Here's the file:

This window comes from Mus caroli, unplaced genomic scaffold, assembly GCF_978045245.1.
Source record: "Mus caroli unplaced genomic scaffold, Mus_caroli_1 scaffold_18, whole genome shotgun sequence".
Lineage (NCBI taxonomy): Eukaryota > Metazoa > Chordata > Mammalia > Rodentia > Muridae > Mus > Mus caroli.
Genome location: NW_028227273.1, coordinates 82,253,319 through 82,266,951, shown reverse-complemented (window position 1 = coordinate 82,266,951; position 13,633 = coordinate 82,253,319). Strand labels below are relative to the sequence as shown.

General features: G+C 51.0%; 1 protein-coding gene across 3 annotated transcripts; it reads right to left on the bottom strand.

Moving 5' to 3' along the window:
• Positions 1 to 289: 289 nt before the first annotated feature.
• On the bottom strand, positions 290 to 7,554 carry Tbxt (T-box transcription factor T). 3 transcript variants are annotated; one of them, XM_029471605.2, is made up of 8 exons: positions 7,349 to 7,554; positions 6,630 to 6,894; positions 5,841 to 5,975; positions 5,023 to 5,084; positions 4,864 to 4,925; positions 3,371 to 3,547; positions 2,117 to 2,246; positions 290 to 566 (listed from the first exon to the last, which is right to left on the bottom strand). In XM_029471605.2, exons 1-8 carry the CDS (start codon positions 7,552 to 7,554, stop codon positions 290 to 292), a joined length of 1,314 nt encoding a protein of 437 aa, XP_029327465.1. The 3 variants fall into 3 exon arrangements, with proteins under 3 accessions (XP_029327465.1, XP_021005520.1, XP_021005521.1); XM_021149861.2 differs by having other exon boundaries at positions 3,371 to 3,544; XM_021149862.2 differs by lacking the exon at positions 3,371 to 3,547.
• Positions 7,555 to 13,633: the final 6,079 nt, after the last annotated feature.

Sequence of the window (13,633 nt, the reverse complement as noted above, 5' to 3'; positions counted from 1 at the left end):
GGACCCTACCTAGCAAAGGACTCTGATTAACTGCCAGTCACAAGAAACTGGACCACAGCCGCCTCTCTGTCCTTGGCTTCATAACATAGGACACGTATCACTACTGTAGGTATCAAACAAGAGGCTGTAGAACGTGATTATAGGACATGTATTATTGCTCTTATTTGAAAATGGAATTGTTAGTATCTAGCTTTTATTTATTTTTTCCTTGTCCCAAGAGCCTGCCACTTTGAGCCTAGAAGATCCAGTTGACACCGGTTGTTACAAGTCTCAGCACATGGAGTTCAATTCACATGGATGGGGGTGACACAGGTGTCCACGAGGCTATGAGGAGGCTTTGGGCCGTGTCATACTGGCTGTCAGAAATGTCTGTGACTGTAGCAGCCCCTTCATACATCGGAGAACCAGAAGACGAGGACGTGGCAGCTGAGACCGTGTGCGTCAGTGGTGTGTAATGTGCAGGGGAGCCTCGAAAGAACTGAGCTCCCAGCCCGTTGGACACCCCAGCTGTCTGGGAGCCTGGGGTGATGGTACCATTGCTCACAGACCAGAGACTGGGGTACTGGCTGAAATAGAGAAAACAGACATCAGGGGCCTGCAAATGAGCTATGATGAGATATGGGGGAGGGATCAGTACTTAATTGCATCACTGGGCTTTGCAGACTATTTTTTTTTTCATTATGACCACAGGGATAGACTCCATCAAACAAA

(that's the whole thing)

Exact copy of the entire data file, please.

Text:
This window comes from Mus caroli, unplaced genomic scaffold, assembly GCF_978045245.1.
Source record: "Mus caroli unplaced genomic scaffold, Mus_caroli_1 scaffold_18, whole genome shotgun sequence".
Lineage (NCBI taxonomy): Eukaryota > Metazoa > Chordata > Mammalia > Rodentia > Muridae > Mus > Mus caroli.
Genome location: NW_028227273.1, coordinates 82,253,319 through 82,266,951, shown reverse-complemented (window position 1 = coordinate 82,266,951; position 13,633 = coordinate 82,253,319). Strand labels below are relative to the sequence as shown.

General features: G+C 51.0%; 1 protein-coding gene across 3 annotated transcripts; it reads right to left on the bottom strand.

Moving 5' to 3' along the window:
• Positions 1 to 289: 289 nt before the first annotated feature.
• On the bottom strand, positions 290 to 7,554 carry Tbxt (T-box transcription factor T). 3 transcript variants are annotated; one of them, XM_029471605.2, is made up of 8 exons: positions 7,349 to 7,554; positions 6,630 to 6,894; positions 5,841 to 5,975; positions 5,023 to 5,084; positions 4,864 to 4,925; positions 3,371 to 3,547; positions 2,117 to 2,246; positions 290 to 566 (listed from the first exon to the last, which is right to left on the bottom strand). In XM_029471605.2, exons 1-8 carry the CDS (start codon positions 7,552 to 7,554, stop codon positions 290 to 292), a joined length of 1,314 nt encoding a protein of 437 aa, XP_029327465.1. The 3 variants fall into 3 exon arrangements, with proteins under 3 accessions (XP_029327465.1, XP_021005520.1, XP_021005521.1); XM_021149861.2 differs by having other exon boundaries at positions 3,371 to 3,544; XM_021149862.2 differs by lacking the exon at positions 3,371 to 3,547.
• Positions 7,555 to 13,633: the final 6,079 nt, after the last annotated feature.

Sequence of the window (13,633 nt, the reverse complement as noted above, 5' to 3'; positions counted from 1 at the left end):
GGACCCTACCTAGCAAAGGACTCTGATTAACTGCCAGTCACAAGAAACTGGACCACAGCCGCCTCTCTGTCCTTGGCTTCATAACATAGGACACGTATCACTACTGTAGGTATCAAACAAGAGGCTGTAGAACGTGATTATAGGACATGTATTATTGCTCTTATTTGAAAATGGAATTGTTAGTATCTAGCTTTTATTTATTTTTTCCTTGTCCCAAGAGCCTGCCACTTTGAGCCTAGAAGATCCAGTTGACACCGGTTGTTACAAGTCTCAGCACATGGAGTTCAATTCACATGGATGGGGGTGACACAGGTGTCCACGAGGCTATGAGGAGGCTTTGGGCCGTGTCATACTGGCTGTCAGAAATGTCTGTGACTGTAGCAGCCCCTTCATACATCGGAGAACCAGAAGACGAGGACGTGGCAGCTGAGACCGTGTGCGTCAGTGGTGTGTAATGTGCAGGGGAGCCTCGAAAGAACTGAGCTCCCAGCCCGTTGGACACCCCAGCTGTCTGGGAGCCTGGGGTGATGGTACCATTGCTCACAGACCAGAGACTGGGGTACTGGCTGAAATAGAGAAAACAGACATCAGGGGCCTGCAAATGAGCTATGATGAGATATGGGGGAGGGATCAGTACTTAATTGCATCACTGGGCTTTGCAGACTATTTTTTTTTTCATTATGACCACAGGGATAGACTCCATCAAACAAA